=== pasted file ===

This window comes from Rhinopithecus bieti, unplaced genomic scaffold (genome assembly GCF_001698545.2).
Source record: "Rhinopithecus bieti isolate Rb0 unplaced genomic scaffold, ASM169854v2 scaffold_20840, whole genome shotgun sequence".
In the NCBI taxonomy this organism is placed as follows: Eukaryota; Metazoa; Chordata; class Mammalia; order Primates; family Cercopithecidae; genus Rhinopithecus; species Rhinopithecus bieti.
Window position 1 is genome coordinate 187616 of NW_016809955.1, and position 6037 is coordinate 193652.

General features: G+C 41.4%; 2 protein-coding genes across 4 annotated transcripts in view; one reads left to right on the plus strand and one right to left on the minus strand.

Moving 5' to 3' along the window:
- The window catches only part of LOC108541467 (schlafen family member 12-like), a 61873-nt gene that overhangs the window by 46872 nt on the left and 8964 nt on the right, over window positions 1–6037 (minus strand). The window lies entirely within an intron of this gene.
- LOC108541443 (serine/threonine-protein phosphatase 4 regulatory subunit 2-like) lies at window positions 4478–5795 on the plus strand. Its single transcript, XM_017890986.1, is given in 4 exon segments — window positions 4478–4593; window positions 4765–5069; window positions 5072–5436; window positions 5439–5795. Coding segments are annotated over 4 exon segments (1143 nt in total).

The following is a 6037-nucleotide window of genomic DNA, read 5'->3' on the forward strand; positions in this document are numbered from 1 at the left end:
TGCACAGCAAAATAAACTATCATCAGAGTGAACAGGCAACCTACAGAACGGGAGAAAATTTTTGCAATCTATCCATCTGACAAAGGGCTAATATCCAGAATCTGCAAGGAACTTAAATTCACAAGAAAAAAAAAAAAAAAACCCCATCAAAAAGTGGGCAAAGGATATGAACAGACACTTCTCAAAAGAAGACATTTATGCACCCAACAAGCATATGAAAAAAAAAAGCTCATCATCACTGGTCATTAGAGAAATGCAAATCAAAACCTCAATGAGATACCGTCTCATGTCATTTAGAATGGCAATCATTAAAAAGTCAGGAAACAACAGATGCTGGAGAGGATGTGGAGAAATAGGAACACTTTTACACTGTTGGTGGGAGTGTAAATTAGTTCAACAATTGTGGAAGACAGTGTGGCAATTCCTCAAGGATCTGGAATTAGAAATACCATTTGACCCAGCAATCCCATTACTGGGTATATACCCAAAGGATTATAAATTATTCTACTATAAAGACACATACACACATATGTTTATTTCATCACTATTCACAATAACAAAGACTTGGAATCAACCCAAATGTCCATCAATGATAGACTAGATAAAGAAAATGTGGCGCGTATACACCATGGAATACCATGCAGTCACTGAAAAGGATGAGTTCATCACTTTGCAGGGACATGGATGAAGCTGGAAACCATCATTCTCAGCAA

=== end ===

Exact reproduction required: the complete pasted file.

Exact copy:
This window comes from Rhinopithecus bieti, unplaced genomic scaffold (genome assembly GCF_001698545.2).
Source record: "Rhinopithecus bieti isolate Rb0 unplaced genomic scaffold, ASM169854v2 scaffold_20840, whole genome shotgun sequence".
In the NCBI taxonomy this organism is placed as follows: Eukaryota; Metazoa; Chordata; class Mammalia; order Primates; family Cercopithecidae; genus Rhinopithecus; species Rhinopithecus bieti.
Window position 1 is genome coordinate 187616 of NW_016809955.1, and position 6037 is coordinate 193652.

General features: G+C 41.4%; 2 protein-coding genes across 4 annotated transcripts in view; one reads left to right on the plus strand and one right to left on the minus strand.

Moving 5' to 3' along the window:
- The window catches only part of LOC108541467 (schlafen family member 12-like), a 61873-nt gene that overhangs the window by 46872 nt on the left and 8964 nt on the right, over window positions 1–6037 (minus strand). The window lies entirely within an intron of this gene.
- LOC108541443 (serine/threonine-protein phosphatase 4 regulatory subunit 2-like) lies at window positions 4478–5795 on the plus strand. Its single transcript, XM_017890986.1, is given in 4 exon segments — window positions 4478–4593; window positions 4765–5069; window positions 5072–5436; window positions 5439–5795. Coding segments are annotated over 4 exon segments (1143 nt in total).

The following is a 6037-nucleotide window of genomic DNA, read 5'->3' on the forward strand; positions in this document are numbered from 1 at the left end:
TGCACAGCAAAATAAACTATCATCAGAGTGAACAGGCAACCTACAGAACGGGAGAAAATTTTTGCAATCTATCCATCTGACAAAGGGCTAATATCCAGAATCTGCAAGGAACTTAAATTCACAAGAAAAAAAAAAAAAAAACCCCATCAAAAAGTGGGCAAAGGATATGAACAGACACTTCTCAAAAGAAGACATTTATGCACCCAACAAGCATATGAAAAAAAAAAGCTCATCATCACTGGTCATTAGAGAAATGCAAATCAAAACCTCAATGAGATACCGTCTCATGTCATTTAGAATGGCAATCATTAAAAAGTCAGGAAACAACAGATGCTGGAGAGGATGTGGAGAAATAGGAACACTTTTACACTGTTGGTGGGAGTGTAAATTAGTTCAACAATTGTGGAAGACAGTGTGGCAATTCCTCAAGGATCTGGAATTAGAAATACCATTTGACCCAGCAATCCCATTACTGGGTATATACCCAAAGGATTATAAATTATTCTACTATAAAGACACATACACACATATGTTTATTTCATCACTATTCACAATAACAAAGACTTGGAATCAACCCAAATGTCCATCAATGATAGACTAGATAAAGAAAATGTGGCGCGTATACACCATGGAATACCATGCAGTCACTGAAAAGGATGAGTTCATCACTTTGCAGGGACATGGATGAAGCTGGAAACCATCATTCTCAGCAA